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Ukraine offers a glimpse into the future of counter-drone warfare

“Soldier go home.”
“Soldier kill your commanding officer.”

These are some of the text messages that have been sent to Ukrainian forces in the Donbass region by Russia. Russia can deploy such personalized propaganda thanks to its use of unmanned aerial vehicles in its war with Ukraine.

The future of UAV warfare is being decided in the skies over occupied eastern Ukraine where Russian drones and Ukrainian counter-measures shed light on the state of conflict.

UAVs and counter-UAV technology “are something we are facing on a daily basis,” Major General Borys Kremenetskyi told the SMi organized UAV Technology conference in London on Tuesday, October 1.

Multiple countries around the world operate drones but only in Europe are conventional armies deploying unmanned aerial systems against each other in a hostile manner.

The conflict between forces in Ukraine has pitted two forces who use UAVs against each other.

Similarly both Azerbaijan and Armenia deployed drones against each other in the 2016 “April War” in which Azerbaijani forces recaptured some of the territory occupied by Armenia.

Drones have had a large impact on the morale of Ukrainian soldiers who perceive as providing reconnaissance for heavy weapons systems.

“The Budapest Memorandum guaranteed our sovereignty in exchange for giving up nuclear weapons but, it became a piece of paper … we were not ready to fight and such a massive use of UAVs,” Kremenetskyi, the Armed Forces Defense and Air Attache to the Ukranian embassy in London, said of the conflict which has claimed over 8,000 lives in half a decade.

The Ukrainian experience demonstrates that UAV defense and traditional air defense should be integrated. A wide variety of drones have been deployed in support of the 1st and 2nd Army Corps deployed in eastern Ukraine, and the Ukranian air defenses have shot down some 45% of drones in the conflict, with another 40% downed by small arms fire and the final 10% with electronic measures.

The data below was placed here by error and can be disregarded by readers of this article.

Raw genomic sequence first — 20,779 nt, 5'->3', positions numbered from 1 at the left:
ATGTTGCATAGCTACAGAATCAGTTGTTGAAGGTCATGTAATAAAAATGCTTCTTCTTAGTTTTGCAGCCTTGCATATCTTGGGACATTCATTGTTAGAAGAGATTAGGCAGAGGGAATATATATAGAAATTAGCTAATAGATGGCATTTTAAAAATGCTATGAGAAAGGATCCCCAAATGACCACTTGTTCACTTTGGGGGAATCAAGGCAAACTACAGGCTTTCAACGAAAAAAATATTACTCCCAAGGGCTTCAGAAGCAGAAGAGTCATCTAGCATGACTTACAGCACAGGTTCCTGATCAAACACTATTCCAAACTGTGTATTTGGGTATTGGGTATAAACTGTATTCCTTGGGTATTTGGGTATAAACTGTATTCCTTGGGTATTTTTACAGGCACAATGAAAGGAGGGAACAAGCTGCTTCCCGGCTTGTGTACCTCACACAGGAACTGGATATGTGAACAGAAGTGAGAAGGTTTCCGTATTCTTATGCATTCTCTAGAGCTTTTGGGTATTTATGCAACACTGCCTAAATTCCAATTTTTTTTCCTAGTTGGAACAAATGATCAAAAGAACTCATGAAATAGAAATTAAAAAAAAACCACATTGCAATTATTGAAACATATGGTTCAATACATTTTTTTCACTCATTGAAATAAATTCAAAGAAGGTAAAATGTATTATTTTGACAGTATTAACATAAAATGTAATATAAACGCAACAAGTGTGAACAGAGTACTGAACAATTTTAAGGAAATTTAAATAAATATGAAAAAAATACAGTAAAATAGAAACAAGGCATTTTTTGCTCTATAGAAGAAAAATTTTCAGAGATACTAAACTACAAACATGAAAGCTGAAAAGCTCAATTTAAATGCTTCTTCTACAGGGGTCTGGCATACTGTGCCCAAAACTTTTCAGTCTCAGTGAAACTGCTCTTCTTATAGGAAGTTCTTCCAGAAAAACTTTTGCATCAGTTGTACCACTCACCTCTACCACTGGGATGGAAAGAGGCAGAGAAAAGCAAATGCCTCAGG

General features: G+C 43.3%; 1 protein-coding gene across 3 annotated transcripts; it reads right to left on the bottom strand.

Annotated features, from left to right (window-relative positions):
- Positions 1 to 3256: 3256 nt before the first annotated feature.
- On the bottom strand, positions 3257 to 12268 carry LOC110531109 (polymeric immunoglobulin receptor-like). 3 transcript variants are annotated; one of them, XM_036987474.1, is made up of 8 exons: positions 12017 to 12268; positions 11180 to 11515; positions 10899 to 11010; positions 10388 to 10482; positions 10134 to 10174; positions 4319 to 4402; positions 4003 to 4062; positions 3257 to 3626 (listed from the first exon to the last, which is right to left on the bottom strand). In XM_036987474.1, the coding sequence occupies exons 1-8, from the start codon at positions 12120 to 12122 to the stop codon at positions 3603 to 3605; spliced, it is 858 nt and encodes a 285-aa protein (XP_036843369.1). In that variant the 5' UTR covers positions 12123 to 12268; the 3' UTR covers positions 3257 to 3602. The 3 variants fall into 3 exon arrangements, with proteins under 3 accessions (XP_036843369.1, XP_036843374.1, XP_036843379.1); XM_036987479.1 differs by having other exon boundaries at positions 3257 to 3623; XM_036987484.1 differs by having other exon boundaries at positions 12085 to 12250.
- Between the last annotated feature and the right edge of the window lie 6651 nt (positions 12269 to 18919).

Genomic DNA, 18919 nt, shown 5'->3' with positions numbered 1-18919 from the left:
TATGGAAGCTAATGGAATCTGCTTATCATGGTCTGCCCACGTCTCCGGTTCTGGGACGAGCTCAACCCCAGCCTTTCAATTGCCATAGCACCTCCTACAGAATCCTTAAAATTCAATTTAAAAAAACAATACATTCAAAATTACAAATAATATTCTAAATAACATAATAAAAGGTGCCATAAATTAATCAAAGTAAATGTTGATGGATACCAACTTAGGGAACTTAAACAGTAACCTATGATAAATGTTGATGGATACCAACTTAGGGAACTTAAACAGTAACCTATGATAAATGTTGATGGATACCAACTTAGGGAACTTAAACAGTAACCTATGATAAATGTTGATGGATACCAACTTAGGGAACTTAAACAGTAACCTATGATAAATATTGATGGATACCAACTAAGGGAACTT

“The most commonly shot-down Russian drone is the Orlan-10 … it’s easy to shoot down,” Kremenetskyi said, adding that the drone has also been used in Libya and Syria where Free Syrian Army forces claim to have shot one this past June near Aleppo. In one incident last year a Ukrainian Mi-24 Hind helicopter destroyed an Orlan-10, a propellor-driven medium-range, multi-purpose UAV primarily used for ISR.

“Our systems have proven more than capable of operating in an environment like Ukraine where technology companies have to take into consideration winter temperatures,” said Paul Taylor, Director of Enterprise Control Systems, who attended the London conference.

Conversely, Ukrainian forces have been frustrated with other military equipment provided by French and American sources. Over the past two decades many weapons systems have been developed for the African or Middle East theaters but in Ukraine temperatures can drop to -20 or even -30 degrees Celsius, forcing Ukrainian forces to reconfigure ill-prepared Western weapons systems on the fly using Soviet-era components.

Taylor pointed to the role of technology during the battle for the Iraqi city of Mosul in 2016 and 2017. He said his company’s counter-UAV technology was used to down 70 drones in one day, likely adding to the battlefield confusion experienced by Islamic State fighters.

“Electronic measures are quiet … They can confuse operators who think that there is a technical issue or that they have purchased a dud. It’s pretty clear when a drone is being shot at,” Taylor said while stressing that kinetic and electronic measures must work together to counter UAV threats.

This sentiment is supported by the experience of Ukranian forces in their struggle with the Russia-backed fighters, offering a key lessons for militaries around the world.

“Counter UAV systems and air defense systems should work together to defend the airspace, ” Kremenetskyi said. “Simply creating a counter UAV system is impossible.”

Ukraine signs agreement to procure Turkish Bayraktar TB2 drones


This story was updated on October 2, 2019 to correct a wrongly attributed quote.

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